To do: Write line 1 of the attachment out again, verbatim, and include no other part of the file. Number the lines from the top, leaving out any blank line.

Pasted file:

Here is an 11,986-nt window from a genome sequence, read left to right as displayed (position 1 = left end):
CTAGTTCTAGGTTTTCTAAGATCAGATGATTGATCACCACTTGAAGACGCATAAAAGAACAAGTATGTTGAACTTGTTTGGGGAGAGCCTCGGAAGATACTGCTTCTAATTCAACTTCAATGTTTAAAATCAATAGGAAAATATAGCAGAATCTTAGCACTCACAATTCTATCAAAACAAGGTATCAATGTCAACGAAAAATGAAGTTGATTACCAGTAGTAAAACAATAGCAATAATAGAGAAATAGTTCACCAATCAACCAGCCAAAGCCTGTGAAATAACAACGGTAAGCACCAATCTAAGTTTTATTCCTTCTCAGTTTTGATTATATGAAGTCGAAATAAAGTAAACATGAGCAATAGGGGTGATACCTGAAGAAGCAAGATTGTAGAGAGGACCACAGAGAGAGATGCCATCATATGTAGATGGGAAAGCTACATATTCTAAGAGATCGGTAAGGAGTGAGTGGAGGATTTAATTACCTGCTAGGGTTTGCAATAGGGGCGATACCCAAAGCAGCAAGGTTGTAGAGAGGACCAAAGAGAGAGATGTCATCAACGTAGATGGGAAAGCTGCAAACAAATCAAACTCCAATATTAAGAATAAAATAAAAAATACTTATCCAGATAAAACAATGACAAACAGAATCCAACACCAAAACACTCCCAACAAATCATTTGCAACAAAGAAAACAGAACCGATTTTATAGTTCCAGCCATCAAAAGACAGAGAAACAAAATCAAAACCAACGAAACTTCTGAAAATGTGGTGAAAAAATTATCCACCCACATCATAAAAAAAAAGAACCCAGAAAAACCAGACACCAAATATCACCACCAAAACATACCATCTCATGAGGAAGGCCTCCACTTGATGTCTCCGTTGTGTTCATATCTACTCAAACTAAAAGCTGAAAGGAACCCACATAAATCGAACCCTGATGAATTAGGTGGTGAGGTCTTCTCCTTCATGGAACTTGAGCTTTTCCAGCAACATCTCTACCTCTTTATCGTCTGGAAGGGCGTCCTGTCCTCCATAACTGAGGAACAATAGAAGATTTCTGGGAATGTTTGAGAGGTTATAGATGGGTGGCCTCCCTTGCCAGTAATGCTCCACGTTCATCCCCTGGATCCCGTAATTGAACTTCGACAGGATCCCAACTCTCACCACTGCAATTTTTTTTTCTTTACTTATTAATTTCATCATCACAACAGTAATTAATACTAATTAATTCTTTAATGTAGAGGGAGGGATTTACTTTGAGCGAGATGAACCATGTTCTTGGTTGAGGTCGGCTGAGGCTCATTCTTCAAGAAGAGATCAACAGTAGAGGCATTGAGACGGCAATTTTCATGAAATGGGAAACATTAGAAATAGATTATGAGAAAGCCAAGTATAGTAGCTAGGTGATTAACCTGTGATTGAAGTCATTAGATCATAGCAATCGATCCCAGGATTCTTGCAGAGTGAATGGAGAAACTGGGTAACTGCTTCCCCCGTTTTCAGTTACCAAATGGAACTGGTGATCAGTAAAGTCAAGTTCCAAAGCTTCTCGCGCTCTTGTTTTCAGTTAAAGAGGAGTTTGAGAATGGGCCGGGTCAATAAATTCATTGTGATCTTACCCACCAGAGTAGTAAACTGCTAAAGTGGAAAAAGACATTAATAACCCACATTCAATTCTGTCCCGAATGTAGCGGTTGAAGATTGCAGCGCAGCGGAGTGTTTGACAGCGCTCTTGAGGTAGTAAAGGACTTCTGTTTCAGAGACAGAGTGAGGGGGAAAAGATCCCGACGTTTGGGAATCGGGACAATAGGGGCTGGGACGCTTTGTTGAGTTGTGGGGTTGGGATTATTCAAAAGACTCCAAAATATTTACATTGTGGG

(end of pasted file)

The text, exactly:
Here is an 11,986-nt window from a genome sequence, read left to right as displayed (position 1 = left end):